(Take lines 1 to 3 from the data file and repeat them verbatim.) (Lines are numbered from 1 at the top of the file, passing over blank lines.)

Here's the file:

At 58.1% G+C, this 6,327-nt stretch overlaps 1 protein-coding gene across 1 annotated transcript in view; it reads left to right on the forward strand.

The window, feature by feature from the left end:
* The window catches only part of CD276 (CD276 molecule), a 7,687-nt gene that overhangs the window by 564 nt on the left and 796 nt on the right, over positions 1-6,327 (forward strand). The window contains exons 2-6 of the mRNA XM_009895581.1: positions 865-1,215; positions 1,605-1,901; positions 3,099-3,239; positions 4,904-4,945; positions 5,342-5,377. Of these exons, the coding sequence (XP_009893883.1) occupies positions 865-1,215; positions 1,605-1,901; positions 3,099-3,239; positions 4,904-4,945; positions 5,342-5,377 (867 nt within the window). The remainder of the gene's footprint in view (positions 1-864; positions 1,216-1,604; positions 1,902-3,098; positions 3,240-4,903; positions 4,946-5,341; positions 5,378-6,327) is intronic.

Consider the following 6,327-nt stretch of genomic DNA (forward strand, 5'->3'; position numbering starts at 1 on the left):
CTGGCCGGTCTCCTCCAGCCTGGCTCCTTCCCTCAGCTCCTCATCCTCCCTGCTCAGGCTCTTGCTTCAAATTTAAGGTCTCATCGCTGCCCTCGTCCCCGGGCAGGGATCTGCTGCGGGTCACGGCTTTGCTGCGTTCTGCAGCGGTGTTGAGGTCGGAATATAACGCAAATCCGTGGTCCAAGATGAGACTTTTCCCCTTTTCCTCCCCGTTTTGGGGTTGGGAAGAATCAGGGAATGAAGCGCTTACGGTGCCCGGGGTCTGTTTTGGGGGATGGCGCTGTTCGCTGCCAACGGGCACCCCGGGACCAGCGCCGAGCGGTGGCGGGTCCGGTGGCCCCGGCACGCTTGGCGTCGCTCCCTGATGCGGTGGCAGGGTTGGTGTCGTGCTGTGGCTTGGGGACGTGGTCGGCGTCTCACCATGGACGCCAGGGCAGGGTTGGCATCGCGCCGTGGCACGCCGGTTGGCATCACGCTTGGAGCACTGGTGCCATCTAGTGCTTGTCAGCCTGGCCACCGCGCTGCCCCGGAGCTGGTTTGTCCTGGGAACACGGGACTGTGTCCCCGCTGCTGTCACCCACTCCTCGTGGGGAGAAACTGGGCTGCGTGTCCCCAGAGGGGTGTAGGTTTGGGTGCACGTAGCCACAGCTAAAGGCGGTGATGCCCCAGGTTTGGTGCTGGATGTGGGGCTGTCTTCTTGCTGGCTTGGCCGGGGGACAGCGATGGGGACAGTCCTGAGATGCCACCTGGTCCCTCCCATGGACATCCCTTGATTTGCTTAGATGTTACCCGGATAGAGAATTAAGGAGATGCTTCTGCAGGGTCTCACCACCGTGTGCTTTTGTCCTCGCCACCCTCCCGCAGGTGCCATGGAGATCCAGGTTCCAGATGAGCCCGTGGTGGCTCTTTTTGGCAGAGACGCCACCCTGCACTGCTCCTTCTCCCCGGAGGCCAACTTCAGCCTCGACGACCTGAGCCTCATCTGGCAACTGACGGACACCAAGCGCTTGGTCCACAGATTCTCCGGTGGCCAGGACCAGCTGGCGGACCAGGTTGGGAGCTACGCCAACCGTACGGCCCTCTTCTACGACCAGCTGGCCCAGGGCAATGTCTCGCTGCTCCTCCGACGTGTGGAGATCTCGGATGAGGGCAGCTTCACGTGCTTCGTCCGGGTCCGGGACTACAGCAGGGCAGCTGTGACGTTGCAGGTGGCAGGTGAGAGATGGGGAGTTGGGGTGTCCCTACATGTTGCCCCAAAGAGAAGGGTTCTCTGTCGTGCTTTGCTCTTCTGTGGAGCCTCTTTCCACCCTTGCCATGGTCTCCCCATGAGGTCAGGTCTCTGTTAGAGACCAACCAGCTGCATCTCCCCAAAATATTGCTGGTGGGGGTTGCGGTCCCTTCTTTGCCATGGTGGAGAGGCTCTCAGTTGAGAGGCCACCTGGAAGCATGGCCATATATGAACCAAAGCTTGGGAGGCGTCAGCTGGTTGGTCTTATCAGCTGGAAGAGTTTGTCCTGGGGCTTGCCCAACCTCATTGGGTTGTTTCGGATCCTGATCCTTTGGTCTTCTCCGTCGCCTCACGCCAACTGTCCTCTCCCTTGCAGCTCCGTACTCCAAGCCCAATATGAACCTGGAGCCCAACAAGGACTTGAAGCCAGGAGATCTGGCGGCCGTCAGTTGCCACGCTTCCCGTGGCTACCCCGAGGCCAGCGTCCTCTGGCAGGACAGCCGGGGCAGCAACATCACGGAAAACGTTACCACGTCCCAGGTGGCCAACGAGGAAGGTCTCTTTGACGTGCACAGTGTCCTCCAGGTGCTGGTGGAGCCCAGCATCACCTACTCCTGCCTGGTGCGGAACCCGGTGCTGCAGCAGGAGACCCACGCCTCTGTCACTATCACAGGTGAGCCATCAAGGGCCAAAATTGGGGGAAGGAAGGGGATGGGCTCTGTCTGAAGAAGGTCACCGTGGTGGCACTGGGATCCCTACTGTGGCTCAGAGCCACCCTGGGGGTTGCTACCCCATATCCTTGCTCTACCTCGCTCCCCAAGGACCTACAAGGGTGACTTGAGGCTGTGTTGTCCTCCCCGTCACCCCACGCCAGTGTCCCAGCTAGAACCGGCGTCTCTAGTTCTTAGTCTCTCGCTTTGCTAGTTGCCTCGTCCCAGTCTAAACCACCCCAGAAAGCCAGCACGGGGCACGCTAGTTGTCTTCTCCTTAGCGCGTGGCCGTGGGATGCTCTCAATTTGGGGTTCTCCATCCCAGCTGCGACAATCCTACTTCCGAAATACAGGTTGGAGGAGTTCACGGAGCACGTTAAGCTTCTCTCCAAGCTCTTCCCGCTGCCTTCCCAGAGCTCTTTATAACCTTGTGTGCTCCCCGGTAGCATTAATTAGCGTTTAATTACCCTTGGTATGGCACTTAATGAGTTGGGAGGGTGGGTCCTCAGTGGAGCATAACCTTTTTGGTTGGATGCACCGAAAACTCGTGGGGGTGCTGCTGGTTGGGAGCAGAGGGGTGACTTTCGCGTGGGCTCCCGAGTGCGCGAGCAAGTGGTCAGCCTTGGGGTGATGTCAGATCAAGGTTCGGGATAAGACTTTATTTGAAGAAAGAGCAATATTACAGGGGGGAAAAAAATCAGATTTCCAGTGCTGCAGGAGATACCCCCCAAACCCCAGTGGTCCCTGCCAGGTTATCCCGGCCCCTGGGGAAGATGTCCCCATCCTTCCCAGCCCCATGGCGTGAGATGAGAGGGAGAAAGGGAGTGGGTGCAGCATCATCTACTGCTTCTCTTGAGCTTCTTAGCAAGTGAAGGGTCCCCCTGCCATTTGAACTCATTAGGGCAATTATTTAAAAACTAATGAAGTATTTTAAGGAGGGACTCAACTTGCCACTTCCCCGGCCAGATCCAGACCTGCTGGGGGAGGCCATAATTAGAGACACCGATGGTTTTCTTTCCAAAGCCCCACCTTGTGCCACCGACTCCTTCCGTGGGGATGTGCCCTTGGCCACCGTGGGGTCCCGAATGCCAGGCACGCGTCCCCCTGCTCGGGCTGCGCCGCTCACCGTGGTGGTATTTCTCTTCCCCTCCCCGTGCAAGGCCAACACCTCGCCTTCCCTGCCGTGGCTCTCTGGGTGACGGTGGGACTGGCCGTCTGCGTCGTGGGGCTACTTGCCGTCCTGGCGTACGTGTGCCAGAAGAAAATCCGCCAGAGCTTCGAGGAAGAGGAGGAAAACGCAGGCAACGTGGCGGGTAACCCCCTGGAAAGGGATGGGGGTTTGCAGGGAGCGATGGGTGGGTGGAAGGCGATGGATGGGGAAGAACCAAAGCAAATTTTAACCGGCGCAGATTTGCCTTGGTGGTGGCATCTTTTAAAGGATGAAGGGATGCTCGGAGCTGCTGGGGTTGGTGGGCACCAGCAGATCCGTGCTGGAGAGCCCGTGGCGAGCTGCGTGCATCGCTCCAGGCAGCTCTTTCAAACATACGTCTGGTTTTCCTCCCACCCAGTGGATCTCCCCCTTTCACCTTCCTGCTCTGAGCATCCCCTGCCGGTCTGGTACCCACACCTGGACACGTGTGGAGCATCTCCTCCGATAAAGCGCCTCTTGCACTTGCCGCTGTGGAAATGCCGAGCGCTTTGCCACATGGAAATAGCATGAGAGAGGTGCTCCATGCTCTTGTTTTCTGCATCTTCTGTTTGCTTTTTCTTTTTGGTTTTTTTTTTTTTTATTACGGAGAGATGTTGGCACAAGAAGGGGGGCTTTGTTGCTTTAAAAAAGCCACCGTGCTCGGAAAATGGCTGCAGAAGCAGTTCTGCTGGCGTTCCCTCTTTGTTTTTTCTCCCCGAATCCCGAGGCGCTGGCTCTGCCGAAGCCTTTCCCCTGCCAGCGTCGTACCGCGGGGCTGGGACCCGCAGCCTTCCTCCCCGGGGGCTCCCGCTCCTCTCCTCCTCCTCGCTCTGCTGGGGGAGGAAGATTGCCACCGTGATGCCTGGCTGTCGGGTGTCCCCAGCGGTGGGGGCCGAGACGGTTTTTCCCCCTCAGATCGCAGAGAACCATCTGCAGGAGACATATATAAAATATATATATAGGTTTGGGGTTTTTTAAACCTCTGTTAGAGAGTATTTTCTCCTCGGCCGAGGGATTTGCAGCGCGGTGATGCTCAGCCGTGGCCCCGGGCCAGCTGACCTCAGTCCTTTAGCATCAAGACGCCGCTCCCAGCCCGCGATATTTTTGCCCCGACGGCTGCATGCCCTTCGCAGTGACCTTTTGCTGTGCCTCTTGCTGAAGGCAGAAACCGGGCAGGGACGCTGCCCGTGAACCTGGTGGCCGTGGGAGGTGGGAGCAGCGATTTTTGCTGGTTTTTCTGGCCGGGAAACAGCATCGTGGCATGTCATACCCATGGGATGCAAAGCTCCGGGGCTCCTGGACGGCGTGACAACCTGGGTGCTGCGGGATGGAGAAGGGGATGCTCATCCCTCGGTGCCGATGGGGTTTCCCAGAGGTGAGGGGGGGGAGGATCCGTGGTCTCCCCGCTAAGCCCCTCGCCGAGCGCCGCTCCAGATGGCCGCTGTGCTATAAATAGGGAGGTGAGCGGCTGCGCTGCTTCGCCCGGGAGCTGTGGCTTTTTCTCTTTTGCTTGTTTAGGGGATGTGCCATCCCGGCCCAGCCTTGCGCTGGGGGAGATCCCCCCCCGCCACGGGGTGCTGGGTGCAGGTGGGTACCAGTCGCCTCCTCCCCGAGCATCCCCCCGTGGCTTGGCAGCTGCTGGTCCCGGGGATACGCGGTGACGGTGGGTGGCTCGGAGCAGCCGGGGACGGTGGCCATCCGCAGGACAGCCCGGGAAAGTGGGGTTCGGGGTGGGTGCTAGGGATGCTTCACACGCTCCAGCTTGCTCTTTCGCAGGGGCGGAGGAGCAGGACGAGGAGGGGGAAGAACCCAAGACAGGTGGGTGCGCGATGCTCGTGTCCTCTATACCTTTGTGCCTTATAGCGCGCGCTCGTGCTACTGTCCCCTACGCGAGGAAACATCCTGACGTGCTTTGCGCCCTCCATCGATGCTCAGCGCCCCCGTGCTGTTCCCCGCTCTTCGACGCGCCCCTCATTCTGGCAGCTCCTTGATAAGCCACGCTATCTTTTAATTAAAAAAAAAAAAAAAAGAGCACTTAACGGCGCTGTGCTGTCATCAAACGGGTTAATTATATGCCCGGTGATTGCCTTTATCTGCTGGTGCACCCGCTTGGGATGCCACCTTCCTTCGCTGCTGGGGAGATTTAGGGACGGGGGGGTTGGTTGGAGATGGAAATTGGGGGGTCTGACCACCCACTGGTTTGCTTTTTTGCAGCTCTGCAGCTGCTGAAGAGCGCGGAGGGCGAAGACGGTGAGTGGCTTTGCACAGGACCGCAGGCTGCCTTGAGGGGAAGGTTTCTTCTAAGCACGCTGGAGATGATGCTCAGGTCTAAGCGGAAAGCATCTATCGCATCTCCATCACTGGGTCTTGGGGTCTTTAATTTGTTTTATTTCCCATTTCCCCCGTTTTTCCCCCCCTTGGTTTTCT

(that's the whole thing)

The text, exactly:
At 58.1% G+C, this 6,327-nt stretch overlaps 1 protein-coding gene across 1 annotated transcript in view; it reads left to right on the forward strand.

The window, feature by feature from the left end:
* The window catches only part of CD276 (CD276 molecule), a 7,687-nt gene that overhangs the window by 564 nt on the left and 796 nt on the right, over positions 1-6,327 (forward strand). The window contains exons 2-6 of the mRNA XM_009895581.1: positions 865-1,215; positions 1,605-1,901; positions 3,099-3,239; positions 4,904-4,945; positions 5,342-5,377. Of these exons, the coding sequence (XP_009893883.1) occupies positions 865-1,215; positions 1,605-1,901; positions 3,099-3,239; positions 4,904-4,945; positions 5,342-5,377 (867 nt within the window). The remainder of the gene's footprint in view (positions 1-864; positions 1,216-1,604; positions 1,902-3,098; positions 3,240-4,903; positions 4,946-5,341; positions 5,378-6,327) is intronic.